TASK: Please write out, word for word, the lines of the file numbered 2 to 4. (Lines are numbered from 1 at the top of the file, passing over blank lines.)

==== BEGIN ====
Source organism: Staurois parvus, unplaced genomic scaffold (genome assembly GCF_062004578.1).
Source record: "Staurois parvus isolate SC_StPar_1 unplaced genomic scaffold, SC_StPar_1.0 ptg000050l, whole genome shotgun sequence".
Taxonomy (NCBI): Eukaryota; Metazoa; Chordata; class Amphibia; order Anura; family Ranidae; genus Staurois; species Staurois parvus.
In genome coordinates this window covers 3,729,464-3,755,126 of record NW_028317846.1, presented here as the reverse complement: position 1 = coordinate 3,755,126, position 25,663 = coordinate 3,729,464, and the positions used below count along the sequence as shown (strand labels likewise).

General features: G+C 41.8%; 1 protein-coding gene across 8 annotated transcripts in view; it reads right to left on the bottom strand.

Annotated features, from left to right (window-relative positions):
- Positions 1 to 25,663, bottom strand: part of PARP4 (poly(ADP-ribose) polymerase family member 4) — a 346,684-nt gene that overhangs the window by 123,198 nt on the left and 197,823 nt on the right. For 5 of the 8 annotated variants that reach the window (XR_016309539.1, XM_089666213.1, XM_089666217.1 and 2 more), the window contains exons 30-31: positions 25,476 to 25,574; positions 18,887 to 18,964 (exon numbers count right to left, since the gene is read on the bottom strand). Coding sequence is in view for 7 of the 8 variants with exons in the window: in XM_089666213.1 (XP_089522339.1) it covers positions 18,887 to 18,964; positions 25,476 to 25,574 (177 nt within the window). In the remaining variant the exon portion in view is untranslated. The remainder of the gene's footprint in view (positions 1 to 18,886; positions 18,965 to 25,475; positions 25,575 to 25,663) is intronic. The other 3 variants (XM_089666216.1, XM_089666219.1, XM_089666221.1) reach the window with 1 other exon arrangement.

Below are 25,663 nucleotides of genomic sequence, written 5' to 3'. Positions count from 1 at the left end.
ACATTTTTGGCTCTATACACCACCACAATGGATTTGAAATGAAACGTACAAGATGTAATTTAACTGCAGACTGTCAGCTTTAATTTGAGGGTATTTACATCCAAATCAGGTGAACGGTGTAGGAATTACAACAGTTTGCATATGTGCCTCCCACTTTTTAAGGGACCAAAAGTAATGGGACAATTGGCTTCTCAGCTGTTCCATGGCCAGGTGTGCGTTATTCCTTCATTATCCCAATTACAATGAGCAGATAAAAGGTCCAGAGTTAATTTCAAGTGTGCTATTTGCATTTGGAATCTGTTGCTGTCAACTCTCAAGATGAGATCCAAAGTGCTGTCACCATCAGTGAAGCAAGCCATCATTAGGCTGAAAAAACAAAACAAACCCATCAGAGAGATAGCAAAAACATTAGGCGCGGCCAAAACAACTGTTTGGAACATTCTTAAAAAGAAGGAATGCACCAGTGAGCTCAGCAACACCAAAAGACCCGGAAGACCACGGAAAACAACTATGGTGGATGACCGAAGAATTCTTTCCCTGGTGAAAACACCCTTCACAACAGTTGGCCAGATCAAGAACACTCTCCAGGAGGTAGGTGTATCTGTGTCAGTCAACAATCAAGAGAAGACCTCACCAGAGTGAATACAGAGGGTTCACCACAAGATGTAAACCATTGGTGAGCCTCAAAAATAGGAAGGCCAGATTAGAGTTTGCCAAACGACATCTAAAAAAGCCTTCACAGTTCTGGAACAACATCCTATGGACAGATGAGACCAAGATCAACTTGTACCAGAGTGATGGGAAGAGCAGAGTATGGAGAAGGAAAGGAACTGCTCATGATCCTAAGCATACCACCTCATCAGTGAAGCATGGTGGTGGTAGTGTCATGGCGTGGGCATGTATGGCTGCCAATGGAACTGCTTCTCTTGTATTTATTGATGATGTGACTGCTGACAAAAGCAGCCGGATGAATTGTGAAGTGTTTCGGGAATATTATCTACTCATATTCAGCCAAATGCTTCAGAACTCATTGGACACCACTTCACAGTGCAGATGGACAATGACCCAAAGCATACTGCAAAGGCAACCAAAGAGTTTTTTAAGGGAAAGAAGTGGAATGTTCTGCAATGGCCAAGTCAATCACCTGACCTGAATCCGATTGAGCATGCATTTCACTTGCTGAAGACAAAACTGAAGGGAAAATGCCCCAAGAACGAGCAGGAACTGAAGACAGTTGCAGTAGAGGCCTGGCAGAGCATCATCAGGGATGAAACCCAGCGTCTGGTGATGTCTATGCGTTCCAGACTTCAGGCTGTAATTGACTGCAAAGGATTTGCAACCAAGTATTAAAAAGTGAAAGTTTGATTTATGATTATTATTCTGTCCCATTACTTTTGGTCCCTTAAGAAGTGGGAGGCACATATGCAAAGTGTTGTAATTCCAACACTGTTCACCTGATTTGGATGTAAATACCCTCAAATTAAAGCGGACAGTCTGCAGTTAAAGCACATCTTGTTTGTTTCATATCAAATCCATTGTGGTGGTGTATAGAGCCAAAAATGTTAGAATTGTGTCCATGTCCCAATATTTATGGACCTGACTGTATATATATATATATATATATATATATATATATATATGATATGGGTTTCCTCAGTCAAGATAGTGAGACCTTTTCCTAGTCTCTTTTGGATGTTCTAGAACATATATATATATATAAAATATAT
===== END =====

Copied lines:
Source record: "Staurois parvus isolate SC_StPar_1 unplaced genomic scaffold, SC_StPar_1.0 ptg000050l, whole genome shotgun sequence".
Taxonomy (NCBI): Eukaryota; Metazoa; Chordata; class Amphibia; order Anura; family Ranidae; genus Staurois; species Staurois parvus.
In genome coordinates this window covers 3,729,464-3,755,126 of record NW_028317846.1, presented here as the reverse complement: position 1 = coordinate 3,755,126, position 25,663 = coordinate 3,729,464, and the positions used below count along the sequence as shown (strand labels likewise).